Also entirely unsubstantiated and insulting.
posted by odinsdream at 11:14 AM on February 28, 2005


Are you really thick as jam or do you still beat your wife?

Ok, then how is using wget different from using a browser to access the files? Other than being quicker, that is.
posted by bshort at 11:16 AM on February 28, 2005


I didn't say it was "probably wrong" I said it was "probably illegal". My ethics tend towards the categorical imperative, and I ask myself if the world would be a better place if we were all free to cut across each others lawns, and I arrive at the conclusion that I believe that would be a better world. I ask myself if the world would be a better place where creative expression could be easily distributed and not subject to artificial scarcity and I arrive at the conclusion that I think that the world would be a better place.

So, while I may have admitted that my ethics don't match yours, I do have ethics, and I believe they are internally consistent.
posted by willnot at 11:17 AM on February 28, 2005


I believe that for a necessary condition of something being theft that the owner needs to be deprived of the thing you take. So if I take you’re car, I have it and you don’t. But if I take your content, you still have it. So that’s why I don’t believe that copyright infringement is actually theft.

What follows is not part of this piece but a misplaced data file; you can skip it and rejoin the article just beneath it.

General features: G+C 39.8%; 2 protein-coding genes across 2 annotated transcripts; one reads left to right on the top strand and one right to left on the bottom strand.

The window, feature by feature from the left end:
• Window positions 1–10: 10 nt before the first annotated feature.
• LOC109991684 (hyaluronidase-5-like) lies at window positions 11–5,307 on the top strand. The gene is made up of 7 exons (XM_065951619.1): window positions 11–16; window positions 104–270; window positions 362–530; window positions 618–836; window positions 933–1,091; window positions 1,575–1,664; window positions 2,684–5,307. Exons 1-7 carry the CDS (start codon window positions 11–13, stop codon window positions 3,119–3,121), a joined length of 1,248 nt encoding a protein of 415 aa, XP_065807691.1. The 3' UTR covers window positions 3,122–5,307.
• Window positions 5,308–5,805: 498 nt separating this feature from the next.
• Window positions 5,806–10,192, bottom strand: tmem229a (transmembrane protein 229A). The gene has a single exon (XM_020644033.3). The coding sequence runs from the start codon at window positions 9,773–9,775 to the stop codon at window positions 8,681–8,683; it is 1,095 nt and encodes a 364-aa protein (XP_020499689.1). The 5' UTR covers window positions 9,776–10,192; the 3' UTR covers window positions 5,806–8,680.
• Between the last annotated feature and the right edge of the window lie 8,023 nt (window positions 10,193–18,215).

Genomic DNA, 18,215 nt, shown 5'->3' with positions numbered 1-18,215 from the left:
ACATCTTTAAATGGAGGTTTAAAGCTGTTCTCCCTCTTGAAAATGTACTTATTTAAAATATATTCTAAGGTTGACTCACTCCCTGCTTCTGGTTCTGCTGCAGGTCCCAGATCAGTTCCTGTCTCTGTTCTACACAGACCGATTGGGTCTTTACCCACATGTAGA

Livelihood \Live"li*hood\, n. [OE. livelode, liflode, prop., course of life, life's support, maintenance, fr. AS. l[=i]f life + l[=a]d road, way, maintenance. Confused with livelihood liveliness. See Life, and Lode.] Subsistence or living, as dependent on some means of support; support of life; maintenance.

From a legal stance, I believe that taking away someone's rights to control how his or her creativity is used affects — at the very least — their livelihood, which is theft; you're taking away the ability of the artist to support him or herself.

Now, in the case of Watterson that's probably a non-issue, but from an overall moral stance, I still think it is shady and bad karma to fuck over creative people. It has also been argued by a few others that these types of links could put the admin of this site in a tight legal spot.
posted by AlexReynolds at 11:20 AM on February 28, 2005


which is theft

It's still not theft. It's copyright infringement.
posted by bshort at 11:22 AM on February 28, 2005


Ok, then how is using wget different from using a browser to access the files? Other than being quicker, that is.

Wget automates the process. In itself it is just a tool (and one, like curl, that I use for lots of purposes in the course of my work). I don't object to wget itself. I object to its use to automate stealing an entire lifetime of creative work.
posted by AlexReynolds at 11:22 AM on February 28, 2005